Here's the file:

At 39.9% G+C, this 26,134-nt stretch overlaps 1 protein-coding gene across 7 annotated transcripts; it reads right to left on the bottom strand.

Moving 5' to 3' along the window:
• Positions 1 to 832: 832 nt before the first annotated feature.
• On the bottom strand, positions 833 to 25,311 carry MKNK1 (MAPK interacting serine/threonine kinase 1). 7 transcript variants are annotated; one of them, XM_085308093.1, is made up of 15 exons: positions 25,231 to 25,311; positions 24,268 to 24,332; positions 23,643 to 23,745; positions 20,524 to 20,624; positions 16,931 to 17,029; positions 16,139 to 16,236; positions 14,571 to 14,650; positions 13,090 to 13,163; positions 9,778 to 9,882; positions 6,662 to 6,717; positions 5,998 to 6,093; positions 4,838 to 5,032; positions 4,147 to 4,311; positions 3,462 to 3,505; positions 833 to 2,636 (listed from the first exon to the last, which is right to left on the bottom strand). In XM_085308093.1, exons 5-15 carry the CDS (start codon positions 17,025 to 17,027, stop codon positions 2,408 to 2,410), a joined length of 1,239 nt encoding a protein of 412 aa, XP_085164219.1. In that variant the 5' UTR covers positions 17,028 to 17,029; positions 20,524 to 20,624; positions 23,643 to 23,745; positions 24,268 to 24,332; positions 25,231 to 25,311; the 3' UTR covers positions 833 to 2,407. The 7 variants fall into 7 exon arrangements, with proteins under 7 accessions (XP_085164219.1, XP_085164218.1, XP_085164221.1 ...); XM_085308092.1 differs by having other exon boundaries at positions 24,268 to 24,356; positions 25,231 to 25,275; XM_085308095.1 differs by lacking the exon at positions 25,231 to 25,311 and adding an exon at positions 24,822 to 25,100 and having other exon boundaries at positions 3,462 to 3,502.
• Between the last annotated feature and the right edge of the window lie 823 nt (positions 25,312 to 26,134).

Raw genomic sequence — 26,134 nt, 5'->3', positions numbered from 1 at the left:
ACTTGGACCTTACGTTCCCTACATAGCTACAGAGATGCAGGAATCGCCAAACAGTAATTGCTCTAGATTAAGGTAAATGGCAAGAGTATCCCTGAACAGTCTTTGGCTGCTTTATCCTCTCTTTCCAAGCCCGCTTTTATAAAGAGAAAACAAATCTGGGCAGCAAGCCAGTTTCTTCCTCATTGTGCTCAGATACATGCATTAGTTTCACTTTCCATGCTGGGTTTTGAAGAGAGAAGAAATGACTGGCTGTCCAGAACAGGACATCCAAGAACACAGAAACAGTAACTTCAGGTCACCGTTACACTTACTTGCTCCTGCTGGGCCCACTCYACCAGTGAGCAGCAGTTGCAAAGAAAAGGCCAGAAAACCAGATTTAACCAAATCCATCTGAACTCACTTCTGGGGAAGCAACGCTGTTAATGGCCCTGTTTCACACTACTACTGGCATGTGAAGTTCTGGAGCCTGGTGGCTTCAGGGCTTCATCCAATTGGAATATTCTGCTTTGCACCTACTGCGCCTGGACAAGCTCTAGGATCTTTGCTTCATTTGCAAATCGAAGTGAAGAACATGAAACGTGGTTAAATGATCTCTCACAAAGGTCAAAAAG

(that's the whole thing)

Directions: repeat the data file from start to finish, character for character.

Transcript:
At 39.9% G+C, this 26,134-nt stretch overlaps 1 protein-coding gene across 7 annotated transcripts; it reads right to left on the bottom strand.

Moving 5' to 3' along the window:
• Positions 1 to 832: 832 nt before the first annotated feature.
• On the bottom strand, positions 833 to 25,311 carry MKNK1 (MAPK interacting serine/threonine kinase 1). 7 transcript variants are annotated; one of them, XM_085308093.1, is made up of 15 exons: positions 25,231 to 25,311; positions 24,268 to 24,332; positions 23,643 to 23,745; positions 20,524 to 20,624; positions 16,931 to 17,029; positions 16,139 to 16,236; positions 14,571 to 14,650; positions 13,090 to 13,163; positions 9,778 to 9,882; positions 6,662 to 6,717; positions 5,998 to 6,093; positions 4,838 to 5,032; positions 4,147 to 4,311; positions 3,462 to 3,505; positions 833 to 2,636 (listed from the first exon to the last, which is right to left on the bottom strand). In XM_085308093.1, exons 5-15 carry the CDS (start codon positions 17,025 to 17,027, stop codon positions 2,408 to 2,410), a joined length of 1,239 nt encoding a protein of 412 aa, XP_085164219.1. In that variant the 5' UTR covers positions 17,028 to 17,029; positions 20,524 to 20,624; positions 23,643 to 23,745; positions 24,268 to 24,332; positions 25,231 to 25,311; the 3' UTR covers positions 833 to 2,407. The 7 variants fall into 7 exon arrangements, with proteins under 7 accessions (XP_085164219.1, XP_085164218.1, XP_085164221.1 ...); XM_085308092.1 differs by having other exon boundaries at positions 24,268 to 24,356; positions 25,231 to 25,275; XM_085308095.1 differs by lacking the exon at positions 25,231 to 25,311 and adding an exon at positions 24,822 to 25,100 and having other exon boundaries at positions 3,462 to 3,502.
• Between the last annotated feature and the right edge of the window lie 823 nt (positions 25,312 to 26,134).

Raw genomic sequence — 26,134 nt, 5'->3', positions numbered from 1 at the left:
ACTTGGACCTTACGTTCCCTACATAGCTACAGAGATGCAGGAATCGCCAAACAGTAATTGCTCTAGATTAAGGTAAATGGCAAGAGTATCCCTGAACAGTCTTTGGCTGCTTTATCCTCTCTTTCCAAGCCCGCTTTTATAAAGAGAAAACAAATCTGGGCAGCAAGCCAGTTTCTTCCTCATTGTGCTCAGATACATGCATTAGTTTCACTTTCCATGCTGGGTTTTGAAGAGAGAAGAAATGACTGGCTGTCCAGAACAGGACATCCAAGAACACAGAAACAGTAACTTCAGGTCACCGTTACACTTACTTGCTCCTGCTGGGCCCACTCYACCAGTGAGCAGCAGTTGCAAAGAAAAGGCCAGAAAACCAGATTTAACCAAATCCATCTGAACTCACTTCTGGGGAAGCAACGCTGTTAATGGCCCTGTTTCACACTACTACTGGCATGTGAAGTTCTGGAGCCTGGTGGCTTCAGGGCTTCATCCAATTGGAATATTCTGCTTTGCACCTACTGCGCCTGGACAAGCTCTAGGATCTTTGCTTCATTTGCAAATCGAAGTGAAGAACATGAAACGTGGTTAAATGATCTCTCACAAAGGTCAAAAAG